Beyond outpost [electronic resource] : Fort Worth, 1880-1918 /Show full item record
|Title||Beyond outpost [electronic resource] : Fort Worth, 1880-1918 /|
|Author||Rich, Harold W|
|Description||Title from dissertation title page (viewed Aug. 29, 2006).
Thesis (Ph.D.)--Texas Christian University, 2006.
Department of History; advisor, Todd Kerstetter.
Includes bibliographical references.
Text (electronic thesis) in PDF.
"Beyond Outpost: Fort Worth, 1880-1918" argues that historians have neglected the importance of the period between 1915 and 1918 for Fort Worth's development into a metropolitan area. The focus is on economics but attention is also given to Hell's Half Acre, Fort Worth's legendary vice district, and the associated municipal infrastructure, particularly the waterworks, which constituted a reoccurring problem. The study concludes that Fort Worth reached an apogee in 1919 when its manufacturing output surpassed all other Texas cities. Fort Worth's history was one of struggle, a struggle that the city came very close to losing. During the Civil War the area suffered a declining population and a stagnate economy before cattle drives in the late 1860s sparked commercial activity. After 1870 the herds declined, sending Fort Worth into another crisis before the arrival of a railroad in 1876 rejuvenated the economy. In the 1880s an impressive railroad expansion fostered the beginnings of a municipal infrastructure with paved streets, streetcars, and the first waterworks. In the second half of the decade many citizens realized that railroads did not provide sufficient commercial stimulation, that great cities needed factories. The Panic of 1893 devastated Fort Worth so thoroughly that less industrial output was recorded in 1900 than in 1890. The arrival of the Swift and Armour packinghouses in 1903 offered yet another rescue from economic insignificance, doing so to the degree that Fort Worth spent years savoring its good fortune.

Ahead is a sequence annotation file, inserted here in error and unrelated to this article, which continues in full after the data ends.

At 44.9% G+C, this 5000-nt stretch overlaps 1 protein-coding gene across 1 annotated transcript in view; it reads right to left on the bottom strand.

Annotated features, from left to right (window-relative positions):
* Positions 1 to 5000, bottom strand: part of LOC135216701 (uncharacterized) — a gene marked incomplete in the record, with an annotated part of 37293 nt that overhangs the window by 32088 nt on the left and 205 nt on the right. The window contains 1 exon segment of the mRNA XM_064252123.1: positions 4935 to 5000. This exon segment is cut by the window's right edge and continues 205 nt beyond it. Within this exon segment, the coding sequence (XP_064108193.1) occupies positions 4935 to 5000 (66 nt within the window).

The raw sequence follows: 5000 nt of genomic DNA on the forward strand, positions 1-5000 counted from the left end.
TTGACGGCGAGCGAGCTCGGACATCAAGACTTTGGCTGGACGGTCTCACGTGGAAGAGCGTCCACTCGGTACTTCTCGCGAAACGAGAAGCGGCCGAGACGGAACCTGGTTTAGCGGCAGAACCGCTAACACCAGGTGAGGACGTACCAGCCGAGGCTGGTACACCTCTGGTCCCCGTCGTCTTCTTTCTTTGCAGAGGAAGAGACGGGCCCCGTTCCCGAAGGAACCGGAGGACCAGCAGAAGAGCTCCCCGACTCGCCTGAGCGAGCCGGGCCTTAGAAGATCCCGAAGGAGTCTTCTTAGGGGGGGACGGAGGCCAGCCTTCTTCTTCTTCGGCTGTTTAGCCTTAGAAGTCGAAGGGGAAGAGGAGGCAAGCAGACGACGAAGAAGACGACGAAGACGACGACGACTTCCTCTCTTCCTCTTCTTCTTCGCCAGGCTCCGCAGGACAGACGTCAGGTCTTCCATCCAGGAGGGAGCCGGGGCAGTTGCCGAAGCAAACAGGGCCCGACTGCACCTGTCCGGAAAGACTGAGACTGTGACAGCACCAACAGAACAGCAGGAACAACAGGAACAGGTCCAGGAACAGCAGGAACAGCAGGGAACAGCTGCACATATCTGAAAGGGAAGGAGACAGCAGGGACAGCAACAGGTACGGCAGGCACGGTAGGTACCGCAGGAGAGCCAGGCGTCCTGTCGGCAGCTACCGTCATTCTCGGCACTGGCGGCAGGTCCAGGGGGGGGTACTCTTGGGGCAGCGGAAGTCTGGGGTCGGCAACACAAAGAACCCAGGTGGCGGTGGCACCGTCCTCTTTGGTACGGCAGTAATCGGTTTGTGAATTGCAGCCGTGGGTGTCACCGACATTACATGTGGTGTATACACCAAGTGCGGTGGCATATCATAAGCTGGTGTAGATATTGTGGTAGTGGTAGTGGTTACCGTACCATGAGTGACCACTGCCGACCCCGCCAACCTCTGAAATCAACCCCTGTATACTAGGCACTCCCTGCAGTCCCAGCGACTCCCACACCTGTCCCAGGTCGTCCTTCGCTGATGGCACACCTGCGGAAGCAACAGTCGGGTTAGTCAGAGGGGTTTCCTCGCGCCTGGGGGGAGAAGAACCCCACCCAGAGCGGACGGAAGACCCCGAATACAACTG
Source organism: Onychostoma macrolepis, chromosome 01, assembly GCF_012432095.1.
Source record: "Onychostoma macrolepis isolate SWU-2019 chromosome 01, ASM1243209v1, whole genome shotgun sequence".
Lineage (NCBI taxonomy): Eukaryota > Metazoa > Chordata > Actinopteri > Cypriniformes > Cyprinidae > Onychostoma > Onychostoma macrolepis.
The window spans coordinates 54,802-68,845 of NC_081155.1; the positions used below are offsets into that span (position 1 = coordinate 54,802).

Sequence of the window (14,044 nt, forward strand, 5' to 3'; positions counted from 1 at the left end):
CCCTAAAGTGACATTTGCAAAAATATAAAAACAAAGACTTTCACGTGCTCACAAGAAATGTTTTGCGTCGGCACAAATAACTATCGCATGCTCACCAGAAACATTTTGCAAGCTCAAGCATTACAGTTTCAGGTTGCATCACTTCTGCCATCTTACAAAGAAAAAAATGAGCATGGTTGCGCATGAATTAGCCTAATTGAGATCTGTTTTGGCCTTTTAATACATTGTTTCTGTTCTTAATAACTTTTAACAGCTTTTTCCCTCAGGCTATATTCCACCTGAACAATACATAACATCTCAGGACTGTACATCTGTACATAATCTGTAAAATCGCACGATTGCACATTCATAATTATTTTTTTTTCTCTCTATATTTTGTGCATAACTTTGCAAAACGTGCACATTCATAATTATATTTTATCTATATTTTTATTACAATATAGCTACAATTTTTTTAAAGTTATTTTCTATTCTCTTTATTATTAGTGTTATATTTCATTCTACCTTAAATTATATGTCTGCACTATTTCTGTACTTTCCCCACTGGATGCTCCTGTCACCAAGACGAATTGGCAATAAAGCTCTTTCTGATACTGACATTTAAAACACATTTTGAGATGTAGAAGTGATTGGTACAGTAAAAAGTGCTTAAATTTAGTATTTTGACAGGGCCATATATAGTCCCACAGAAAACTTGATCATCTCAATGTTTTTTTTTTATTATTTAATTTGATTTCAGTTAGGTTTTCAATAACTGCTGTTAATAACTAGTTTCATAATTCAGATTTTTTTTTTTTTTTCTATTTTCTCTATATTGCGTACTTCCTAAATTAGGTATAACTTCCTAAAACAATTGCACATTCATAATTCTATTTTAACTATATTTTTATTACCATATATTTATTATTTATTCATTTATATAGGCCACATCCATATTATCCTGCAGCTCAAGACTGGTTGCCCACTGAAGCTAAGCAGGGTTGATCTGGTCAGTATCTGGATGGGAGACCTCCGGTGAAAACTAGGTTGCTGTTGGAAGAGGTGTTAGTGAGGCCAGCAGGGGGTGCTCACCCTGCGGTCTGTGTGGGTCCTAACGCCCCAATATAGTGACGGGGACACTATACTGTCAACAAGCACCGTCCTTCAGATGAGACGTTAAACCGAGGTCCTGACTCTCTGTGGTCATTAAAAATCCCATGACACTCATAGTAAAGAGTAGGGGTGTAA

After 1914 Fort Worth began to recover its zeal for industrial expansion. in part, because of a happy confluence of spiraling demands for meat and grains as supplies increased at the same time that oil was discovered at Ranger, Texas and that civic boosterism revived to play an important role in attracting four major World War I military bases. The synergisms of those forces made Fort Worth Texas' largest industrial producer in 1919.
|Subject||Industries Texas Fort Worth.
Fort Worth (Tex.) History.
Fort Worth (Tex.) Economic conditions.
This item appears in the following Collection(s)
- Theses and Dissertations